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National Prison Arts Project debuts at northern Ohio public defender’s office

Carol E. Briney, director of the Reentry Bridge Network in Canton, Ohio and Dennis Terez, Federal Public Defender for the Northern Dist. of Ohio, study a Pop Art acrylic piece by artist Radar Varner. Legal News Photo by Ashley C. Heeney

In solitary confinement Jimmy Corrin, Sr. used a pen, coffee and floor wax to draw, on a white handkerchief, singer-songwriter, producer and actress Erykah Badu. Legal News Photo by Ashley C. Heeney

Arthur Cleveland, an artist in prison represented by The Ohio Innocence Project painted his reaction to hitting a wall with the courts. Legal News Photo by Ashley C. Heeney

Ashley C. HEENEY
Legal News Reporter

Published: December 8, 2011

When Jimmy Corrin Sr., an Ohio prisoner for 30 years, was sentenced to solitary confinement, he would draw what he wished with the few materials he had.

A state-issued pen, black coffee and floor wax were his medium for creating a series of detailed drawings on white handkerchiefs. His subjects, as he’s titled them, are a centaur, an angry black man, a bass player and musicians Ray Charles, Bob Dylan and Erykah Badu, to name a few.

Alfred Cleveland, a prisoner with legal representation by The Ohio Innocence Project, hit a wall with the courts in his case and then painted himself crouched face down on the floor in front of four judges looking mulish in their black robes and white falls, towering over high stacks of legal briefs on which the words “HATE” and LIES” are shown.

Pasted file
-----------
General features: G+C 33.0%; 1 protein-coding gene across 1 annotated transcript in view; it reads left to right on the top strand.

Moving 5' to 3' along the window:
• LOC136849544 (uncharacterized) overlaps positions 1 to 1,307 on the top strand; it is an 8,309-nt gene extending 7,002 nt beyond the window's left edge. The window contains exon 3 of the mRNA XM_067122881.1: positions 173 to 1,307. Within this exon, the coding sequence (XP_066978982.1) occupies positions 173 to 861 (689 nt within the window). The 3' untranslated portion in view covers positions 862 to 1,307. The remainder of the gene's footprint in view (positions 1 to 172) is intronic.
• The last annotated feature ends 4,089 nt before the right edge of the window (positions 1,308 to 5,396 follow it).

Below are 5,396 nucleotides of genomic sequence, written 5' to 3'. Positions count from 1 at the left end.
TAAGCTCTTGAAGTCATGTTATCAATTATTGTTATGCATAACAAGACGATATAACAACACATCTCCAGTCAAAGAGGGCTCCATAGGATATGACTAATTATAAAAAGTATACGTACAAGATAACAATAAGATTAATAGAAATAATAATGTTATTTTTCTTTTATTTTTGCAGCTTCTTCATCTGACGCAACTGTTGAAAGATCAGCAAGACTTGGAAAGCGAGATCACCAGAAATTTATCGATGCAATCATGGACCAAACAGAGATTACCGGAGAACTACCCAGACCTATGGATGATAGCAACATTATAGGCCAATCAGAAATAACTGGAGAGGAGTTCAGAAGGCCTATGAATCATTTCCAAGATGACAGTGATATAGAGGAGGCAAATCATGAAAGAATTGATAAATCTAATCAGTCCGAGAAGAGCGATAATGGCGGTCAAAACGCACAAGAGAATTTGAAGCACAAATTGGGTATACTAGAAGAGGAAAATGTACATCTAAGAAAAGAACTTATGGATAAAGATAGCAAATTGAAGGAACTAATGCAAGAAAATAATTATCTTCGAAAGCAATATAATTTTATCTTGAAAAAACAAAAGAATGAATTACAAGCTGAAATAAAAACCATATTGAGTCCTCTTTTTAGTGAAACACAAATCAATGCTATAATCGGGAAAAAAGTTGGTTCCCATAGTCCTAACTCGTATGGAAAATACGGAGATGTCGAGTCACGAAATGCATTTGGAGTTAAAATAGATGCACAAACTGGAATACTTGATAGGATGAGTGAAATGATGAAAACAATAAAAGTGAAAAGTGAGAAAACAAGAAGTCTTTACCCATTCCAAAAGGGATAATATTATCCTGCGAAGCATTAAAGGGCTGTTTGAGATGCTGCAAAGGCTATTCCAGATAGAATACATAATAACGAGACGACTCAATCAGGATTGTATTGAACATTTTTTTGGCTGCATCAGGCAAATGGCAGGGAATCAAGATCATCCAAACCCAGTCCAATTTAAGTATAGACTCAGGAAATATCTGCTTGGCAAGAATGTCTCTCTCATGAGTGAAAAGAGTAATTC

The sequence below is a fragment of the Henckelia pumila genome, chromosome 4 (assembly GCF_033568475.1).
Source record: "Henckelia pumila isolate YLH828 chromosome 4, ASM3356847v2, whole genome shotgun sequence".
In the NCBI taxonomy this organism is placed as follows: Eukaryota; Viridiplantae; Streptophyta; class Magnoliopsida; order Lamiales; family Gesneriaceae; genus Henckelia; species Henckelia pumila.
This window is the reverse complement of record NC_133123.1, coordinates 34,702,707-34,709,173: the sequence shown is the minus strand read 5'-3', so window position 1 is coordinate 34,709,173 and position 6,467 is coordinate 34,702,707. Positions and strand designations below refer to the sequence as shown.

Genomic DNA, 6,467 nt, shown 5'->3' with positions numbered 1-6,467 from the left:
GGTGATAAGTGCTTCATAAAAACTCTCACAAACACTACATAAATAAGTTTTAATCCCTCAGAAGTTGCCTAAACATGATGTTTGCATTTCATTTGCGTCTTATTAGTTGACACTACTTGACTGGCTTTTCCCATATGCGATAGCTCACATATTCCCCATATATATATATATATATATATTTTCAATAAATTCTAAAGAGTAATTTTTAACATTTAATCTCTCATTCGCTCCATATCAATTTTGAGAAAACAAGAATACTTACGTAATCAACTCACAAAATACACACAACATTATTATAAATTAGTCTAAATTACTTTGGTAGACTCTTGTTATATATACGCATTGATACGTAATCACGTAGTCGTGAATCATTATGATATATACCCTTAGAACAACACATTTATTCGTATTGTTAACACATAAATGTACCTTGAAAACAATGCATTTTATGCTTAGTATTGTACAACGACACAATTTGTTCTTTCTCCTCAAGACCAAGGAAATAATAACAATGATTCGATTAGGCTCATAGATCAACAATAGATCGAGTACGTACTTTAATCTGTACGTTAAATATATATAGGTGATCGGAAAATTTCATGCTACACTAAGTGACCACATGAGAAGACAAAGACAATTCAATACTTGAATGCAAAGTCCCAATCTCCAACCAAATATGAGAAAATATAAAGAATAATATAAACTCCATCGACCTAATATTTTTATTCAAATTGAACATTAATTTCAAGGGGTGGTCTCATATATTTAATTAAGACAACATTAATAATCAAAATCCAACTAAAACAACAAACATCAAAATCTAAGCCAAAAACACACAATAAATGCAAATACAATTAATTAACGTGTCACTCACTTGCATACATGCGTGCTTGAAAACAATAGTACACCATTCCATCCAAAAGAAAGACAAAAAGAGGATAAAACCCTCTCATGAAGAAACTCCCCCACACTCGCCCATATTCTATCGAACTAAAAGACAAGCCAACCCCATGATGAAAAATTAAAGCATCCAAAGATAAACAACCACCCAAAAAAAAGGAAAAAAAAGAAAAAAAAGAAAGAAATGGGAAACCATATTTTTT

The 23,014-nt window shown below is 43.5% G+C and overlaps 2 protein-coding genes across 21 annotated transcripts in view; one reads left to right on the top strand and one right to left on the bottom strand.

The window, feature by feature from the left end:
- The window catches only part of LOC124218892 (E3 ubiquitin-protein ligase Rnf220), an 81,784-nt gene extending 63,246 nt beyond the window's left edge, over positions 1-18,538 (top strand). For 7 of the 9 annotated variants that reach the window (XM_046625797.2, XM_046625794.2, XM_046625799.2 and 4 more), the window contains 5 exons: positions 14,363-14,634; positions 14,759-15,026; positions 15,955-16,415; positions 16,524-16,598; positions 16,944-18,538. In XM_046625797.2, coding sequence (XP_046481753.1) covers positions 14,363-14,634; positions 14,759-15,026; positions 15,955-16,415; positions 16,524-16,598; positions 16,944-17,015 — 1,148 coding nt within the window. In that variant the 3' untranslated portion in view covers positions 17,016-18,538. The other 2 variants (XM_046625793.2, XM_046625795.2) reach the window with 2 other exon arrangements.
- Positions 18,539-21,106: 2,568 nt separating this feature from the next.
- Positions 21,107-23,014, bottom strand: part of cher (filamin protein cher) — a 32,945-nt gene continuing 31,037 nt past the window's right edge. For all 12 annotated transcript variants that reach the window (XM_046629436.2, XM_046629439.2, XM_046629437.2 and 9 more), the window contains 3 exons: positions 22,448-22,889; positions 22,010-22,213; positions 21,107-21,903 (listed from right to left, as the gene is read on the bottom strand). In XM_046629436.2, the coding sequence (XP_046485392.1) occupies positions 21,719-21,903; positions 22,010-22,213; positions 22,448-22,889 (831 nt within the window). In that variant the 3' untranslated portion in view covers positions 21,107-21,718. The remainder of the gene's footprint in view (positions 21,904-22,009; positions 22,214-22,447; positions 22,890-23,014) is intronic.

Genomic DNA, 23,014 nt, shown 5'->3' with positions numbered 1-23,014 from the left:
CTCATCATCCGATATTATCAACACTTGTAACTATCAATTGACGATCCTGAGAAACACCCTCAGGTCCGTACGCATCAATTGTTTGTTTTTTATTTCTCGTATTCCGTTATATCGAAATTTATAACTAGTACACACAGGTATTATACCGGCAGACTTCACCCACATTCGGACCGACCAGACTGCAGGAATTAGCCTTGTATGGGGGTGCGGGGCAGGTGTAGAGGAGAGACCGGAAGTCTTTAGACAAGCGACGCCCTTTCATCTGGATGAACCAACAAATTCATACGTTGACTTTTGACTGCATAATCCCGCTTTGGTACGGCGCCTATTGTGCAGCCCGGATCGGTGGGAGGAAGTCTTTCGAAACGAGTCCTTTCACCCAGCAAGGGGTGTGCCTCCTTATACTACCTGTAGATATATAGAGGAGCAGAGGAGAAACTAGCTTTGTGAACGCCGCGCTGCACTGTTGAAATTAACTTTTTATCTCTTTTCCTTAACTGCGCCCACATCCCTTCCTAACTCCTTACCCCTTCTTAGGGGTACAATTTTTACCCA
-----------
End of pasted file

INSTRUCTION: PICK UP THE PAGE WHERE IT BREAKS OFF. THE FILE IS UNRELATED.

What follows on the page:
Another prisoner, Radar Varner, well known for his 3D oil paintings, used pieces of toilet paper to create grapes for a grapevine, in one painting and in another created a painting of a bridge, using stones from the prison grounds.

That’s mushfake, as prisoners call making something out of less useful materials.

“It’s incredible what they come up with,” said Federal Public Defender Dennis Terez, Northern District of Ohio, whose offices in Akron, Cleveland and Toledo are hosting the National Prison Arts Project through 2012. About 300 pieces, done by prisoners on fabric, paper and canvas, are on display. The frames used in the show were made out of 2 x 4s that inmates cut and painted in Briney’s garage.

More than 30 of the pieces debuted at an open house in Akron Dec. 1.

The works are by students of Carol E. Briney, a former corporate business woman who “re-tooled” herself after 40 years and went back to school for degrees in art and psychology.

She is the founder and executive director of the Reentry Bridge Network, a non-profit in downtown Canton, Ohio, which since 2006 has been creating and running non-traditional reentry programs, events and community service projects inside Ohio prisons. The organization is staffed with 20 interns and volunteers, plus Briney, who for the past six years goes to Ohio’s prisons three days a week to teach art to inmates.

They’ve also come to her. Corrin did when he was released.

Briney said, adding with disappointment, that after a year of being free he died of a heroin overdose.